In 1912 Houston, as eight-year-old Howard Hughes’ mother gives him a bath and teaches him how to spell “quarantine”, she warns him about the recent cholera outbreak in Houston: “You are not safe.” Fourteen years later, in 1927, he begins to direct his film Hell’s Angels, and hires Noah Dietrich to manage the day-to-day operations of his business empire. After the release of The Jazz Singer, the first partially talking film, Hughes becomes obsessed with shooting his film realistically, and decides to convert the movie to a sound film. Despite the film being a hit, Hughes remains unsatisfied with the end result and orders the film to be recut after its Hollywood premiere. He becomes romantically involved with actress Katharine Hepburn, who helps to ease the symptoms of his worsening obsessive-compulsive disorder (OCD).
In 1935, Hughes test flies the H-1 Racer, pushing it to a new speed record, despite having to crash-land into a beet field when the aircraft runs out of fuel. Three years later, he breaks the world record by flying around the world in four days. He subsequently purchases majority interest in Transcontinental & Western Air (TWA). Juan Trippe, company rival and chairman of Pan American World Airways (Pan Am), gets his crony, Senator Owen Brewster, to introduce the Community Airline Bill, which would give Pan Am exclusivity on international air travel. Hepburn grows tired of Hughes’ eccentricity, and leaves him for fellow actor Spencer Tracy. Hughes quickly finds a new love interest with 15-year-old Faith Domergue, and later actress Ava Gardner. However, he still has feelings for Hepburn, and bribes a reporter to keep reports about her and the married Tracy out of the press.
In the mid 1940s, Hughes contracts two projects with the Army Air Forces, one for a spy aircraft, and another for a troop transport unit for use in World War II. In 1947, with the H-4 Hercules flying boat still in construction, Hughes finishes the XF-11 reconnaissance aircraft and takes it for a test flight. However, one of the engines fails midflight, and the aircraft crashes in Beverly Hills, with Hughes getting severely injured. The army cancels its order for the H-4 Hercules, although Hughes still continues the development with his own money. Dietrich informs Hughes that he must choose between funding the airlines or his “flying boat”. Hughes orders Dietrich to mortgage the TWA assets so he can continue the development.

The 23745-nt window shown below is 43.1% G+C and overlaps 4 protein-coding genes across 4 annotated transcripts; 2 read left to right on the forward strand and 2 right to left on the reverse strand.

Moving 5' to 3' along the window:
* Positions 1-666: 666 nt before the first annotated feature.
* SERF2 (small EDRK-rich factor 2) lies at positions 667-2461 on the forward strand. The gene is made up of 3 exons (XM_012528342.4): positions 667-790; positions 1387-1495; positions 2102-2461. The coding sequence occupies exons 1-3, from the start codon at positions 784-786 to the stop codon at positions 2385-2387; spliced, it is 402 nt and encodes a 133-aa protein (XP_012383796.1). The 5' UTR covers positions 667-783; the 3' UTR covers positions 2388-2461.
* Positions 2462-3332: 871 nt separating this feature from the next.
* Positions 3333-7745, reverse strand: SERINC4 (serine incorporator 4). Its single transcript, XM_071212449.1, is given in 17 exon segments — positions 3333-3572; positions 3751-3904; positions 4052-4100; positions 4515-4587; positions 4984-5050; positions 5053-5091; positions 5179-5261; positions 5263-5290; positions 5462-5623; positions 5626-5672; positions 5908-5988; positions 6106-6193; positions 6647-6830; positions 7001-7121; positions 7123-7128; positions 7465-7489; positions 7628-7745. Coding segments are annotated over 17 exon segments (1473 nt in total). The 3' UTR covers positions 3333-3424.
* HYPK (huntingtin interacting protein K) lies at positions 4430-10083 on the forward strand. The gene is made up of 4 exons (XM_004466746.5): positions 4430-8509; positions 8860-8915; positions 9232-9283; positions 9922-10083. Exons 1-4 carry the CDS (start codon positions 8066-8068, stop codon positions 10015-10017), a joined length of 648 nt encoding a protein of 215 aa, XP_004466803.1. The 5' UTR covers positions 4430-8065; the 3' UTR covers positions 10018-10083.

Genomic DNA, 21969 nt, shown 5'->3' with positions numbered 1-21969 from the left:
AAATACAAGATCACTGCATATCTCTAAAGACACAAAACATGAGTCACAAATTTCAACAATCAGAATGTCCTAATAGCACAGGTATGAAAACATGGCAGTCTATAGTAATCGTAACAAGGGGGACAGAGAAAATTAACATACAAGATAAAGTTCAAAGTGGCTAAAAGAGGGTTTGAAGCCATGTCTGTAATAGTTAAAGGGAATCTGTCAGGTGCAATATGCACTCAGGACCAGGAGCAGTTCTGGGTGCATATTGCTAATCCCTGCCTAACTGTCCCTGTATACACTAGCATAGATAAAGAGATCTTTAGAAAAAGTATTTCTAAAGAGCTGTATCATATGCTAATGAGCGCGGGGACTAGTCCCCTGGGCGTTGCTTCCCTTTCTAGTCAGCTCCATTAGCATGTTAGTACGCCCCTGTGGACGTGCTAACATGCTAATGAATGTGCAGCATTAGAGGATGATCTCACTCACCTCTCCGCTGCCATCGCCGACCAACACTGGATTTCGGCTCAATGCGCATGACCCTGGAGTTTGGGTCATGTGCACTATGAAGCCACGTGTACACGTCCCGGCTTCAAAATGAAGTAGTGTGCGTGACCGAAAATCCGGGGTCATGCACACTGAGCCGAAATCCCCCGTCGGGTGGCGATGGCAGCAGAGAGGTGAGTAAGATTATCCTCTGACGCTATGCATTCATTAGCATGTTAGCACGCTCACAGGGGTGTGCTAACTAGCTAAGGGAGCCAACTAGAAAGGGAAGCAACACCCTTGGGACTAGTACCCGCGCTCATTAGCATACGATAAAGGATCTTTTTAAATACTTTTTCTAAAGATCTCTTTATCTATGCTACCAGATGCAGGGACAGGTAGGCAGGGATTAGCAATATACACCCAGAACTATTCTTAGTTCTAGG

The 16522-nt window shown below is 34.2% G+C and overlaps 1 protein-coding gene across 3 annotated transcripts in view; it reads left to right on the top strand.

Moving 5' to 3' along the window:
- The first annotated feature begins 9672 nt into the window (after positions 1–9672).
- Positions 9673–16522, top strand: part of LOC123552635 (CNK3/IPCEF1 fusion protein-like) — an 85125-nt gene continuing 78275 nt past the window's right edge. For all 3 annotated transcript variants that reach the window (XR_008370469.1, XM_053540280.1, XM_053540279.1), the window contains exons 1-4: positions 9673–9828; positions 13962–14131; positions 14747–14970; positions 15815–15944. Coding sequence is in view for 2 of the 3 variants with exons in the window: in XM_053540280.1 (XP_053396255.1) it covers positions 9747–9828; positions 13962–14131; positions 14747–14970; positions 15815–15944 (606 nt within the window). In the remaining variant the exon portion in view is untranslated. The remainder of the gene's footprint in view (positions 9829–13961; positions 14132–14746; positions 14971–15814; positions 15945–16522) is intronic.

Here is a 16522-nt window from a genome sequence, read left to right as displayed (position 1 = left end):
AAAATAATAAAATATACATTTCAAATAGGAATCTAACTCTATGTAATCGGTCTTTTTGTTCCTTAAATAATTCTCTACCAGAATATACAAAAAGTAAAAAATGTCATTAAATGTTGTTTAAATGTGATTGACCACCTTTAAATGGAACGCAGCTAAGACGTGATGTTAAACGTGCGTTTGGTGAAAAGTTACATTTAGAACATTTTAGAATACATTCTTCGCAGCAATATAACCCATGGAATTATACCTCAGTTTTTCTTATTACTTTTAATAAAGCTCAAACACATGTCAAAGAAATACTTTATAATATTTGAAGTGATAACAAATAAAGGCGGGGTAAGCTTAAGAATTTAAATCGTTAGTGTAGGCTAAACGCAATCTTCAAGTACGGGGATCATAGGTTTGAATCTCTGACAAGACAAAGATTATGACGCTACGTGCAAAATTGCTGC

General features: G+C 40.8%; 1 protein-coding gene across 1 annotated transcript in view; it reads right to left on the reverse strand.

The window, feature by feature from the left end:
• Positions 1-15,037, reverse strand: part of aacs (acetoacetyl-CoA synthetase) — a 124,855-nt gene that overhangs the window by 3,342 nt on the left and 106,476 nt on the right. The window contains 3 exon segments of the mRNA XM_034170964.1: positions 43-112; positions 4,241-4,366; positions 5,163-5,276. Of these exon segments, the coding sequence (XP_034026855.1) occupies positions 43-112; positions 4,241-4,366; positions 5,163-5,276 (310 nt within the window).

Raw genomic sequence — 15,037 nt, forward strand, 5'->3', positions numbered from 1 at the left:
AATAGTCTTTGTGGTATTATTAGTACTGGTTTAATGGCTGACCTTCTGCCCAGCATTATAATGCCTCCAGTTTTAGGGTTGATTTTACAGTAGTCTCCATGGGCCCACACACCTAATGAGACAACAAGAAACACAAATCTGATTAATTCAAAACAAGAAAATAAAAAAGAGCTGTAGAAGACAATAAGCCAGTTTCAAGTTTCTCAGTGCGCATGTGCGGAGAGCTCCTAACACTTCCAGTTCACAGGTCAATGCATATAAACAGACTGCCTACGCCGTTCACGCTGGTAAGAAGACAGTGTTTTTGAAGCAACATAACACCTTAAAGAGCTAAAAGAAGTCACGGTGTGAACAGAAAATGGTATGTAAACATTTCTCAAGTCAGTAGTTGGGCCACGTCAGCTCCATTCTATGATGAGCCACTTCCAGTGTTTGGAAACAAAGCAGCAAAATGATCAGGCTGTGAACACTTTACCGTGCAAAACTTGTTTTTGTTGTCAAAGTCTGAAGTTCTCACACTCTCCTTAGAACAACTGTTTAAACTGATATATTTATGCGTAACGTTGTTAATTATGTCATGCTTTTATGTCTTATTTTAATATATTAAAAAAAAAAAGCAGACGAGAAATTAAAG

As his OCD worsens, Hughes becomes increasingly paranoid, planting microphones and tapping Gardner’s phone lines to keep track of her, until she kicks him out of her house. The FBI searches his home for incriminating evidence of war profiteering, searching his possessions and, to his horror, tracking dirt through his house. Brewster privately offers to drop the charges if Hughes sells TWA to Trippe, but Hughes refuses. Hughes’ OCD symptoms become extreme, and he retreats into an isolated “germ-free zone” for three months. Trippe has Brewster summon him for a Senate investigation, certain that Hughes will not show up. Gardner visits him and personally grooms and dresses him in preparation for the hearing. He asks her to marry him, and she just laughs and says that he is “too crazy” for her.
An invigorated Hughes defends himself against Brewster’s charges and accuses the senator of taking bribes from Trippe. Hughes concludes by announcing that he has committed to completing the H-4 aircraft, and that he will leave the country if he cannot get it to fly. Brewster’s bill is promptly defeated. After successfully flying the aircraft, Hughes speaks with Dietrich and his engineer, Glenn Odekirk, about a new jetliner for TWA. However, he begins hallucinating men in germ-resistant suits, and has a panic attack. As Odekirk hides him in a restroom while Dietrich fetches a doctor, Hughes begins to have flashbacks of his childhood, his love for aviation and his ambition for success, compulsively repeating the phrase, “the way of the future”.